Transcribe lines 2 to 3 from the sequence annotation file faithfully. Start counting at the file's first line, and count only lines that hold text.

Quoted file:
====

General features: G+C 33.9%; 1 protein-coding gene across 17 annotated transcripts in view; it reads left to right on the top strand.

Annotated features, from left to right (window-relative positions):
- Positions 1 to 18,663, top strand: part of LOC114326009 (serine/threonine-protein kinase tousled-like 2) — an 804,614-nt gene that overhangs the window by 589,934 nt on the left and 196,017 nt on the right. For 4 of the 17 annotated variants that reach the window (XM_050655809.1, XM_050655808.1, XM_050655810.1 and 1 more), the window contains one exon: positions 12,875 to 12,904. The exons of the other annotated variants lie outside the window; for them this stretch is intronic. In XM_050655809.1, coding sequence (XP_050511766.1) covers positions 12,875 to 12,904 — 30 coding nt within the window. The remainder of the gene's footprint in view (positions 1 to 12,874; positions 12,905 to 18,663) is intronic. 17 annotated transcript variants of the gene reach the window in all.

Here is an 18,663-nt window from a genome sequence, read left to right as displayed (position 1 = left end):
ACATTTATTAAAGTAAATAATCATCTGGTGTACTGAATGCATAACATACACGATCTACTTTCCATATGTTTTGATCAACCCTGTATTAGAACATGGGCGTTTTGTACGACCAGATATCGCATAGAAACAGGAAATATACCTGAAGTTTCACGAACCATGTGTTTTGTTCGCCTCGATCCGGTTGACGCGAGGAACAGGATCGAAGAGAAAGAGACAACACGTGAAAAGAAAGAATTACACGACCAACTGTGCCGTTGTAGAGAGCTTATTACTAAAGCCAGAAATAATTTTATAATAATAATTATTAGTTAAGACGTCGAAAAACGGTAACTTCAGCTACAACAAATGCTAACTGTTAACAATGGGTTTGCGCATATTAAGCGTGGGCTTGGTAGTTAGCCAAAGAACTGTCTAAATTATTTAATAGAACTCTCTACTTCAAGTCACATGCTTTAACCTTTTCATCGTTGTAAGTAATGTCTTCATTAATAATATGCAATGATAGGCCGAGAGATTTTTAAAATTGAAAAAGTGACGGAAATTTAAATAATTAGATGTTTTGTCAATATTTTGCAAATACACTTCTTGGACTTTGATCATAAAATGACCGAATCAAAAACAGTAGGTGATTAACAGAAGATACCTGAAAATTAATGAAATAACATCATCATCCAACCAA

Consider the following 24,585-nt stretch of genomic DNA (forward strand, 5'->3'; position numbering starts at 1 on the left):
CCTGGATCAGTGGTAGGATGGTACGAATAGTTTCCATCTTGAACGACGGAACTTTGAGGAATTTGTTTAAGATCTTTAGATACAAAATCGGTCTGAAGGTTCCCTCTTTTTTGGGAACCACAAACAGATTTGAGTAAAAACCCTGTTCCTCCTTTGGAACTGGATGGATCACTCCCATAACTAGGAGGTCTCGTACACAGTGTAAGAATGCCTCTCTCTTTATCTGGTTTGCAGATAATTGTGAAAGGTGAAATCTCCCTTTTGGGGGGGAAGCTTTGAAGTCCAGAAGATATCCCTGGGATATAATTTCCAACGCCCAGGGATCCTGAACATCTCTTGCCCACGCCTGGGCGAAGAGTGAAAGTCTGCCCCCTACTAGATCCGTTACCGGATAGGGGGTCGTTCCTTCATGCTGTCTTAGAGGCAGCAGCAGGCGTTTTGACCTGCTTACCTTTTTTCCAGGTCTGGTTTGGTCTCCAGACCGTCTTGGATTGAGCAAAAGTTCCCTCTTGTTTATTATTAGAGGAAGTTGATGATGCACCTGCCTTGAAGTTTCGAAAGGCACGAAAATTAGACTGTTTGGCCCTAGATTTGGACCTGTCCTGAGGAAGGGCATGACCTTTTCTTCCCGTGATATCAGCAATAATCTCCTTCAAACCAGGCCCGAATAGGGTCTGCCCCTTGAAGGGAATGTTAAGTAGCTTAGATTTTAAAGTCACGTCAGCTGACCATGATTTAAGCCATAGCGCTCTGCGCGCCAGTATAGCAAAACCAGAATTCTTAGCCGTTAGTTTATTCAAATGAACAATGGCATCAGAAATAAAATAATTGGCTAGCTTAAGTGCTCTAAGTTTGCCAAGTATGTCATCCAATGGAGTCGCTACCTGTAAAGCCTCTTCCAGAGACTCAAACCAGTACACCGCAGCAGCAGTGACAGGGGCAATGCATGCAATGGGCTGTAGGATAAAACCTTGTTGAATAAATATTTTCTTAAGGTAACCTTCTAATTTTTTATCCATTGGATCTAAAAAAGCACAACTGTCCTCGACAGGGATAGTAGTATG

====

Annotated features, from left to right (window-relative positions):
- Positions 1 to 18,663, top strand: part of LOC114326009 (serine/threonine-protein kinase tousled-like 2) — an 804,614-nt gene that overhangs the window by 589,934 nt on the left and 196,017 nt on the right. For 4 of the 17 annotated variants that reach the window (XM_050655809.1, XM_050655808.1, XM_050655810.1 and 1 more), the window contains one exon: positions 12,875 to 12,904. The exons of the other annotated variants lie outside the window; for them this stretch is intronic. In XM_050655809.1, coding sequence (XP_050511766.1) covers positions 12,875 to 12,904 — 30 coding nt within the window. The remainder of the gene's footprint in view (positions 1 to 12,874; positions 12,905 to 18,663) is intronic. 17 annotated transcript variants of the gene reach the window in all.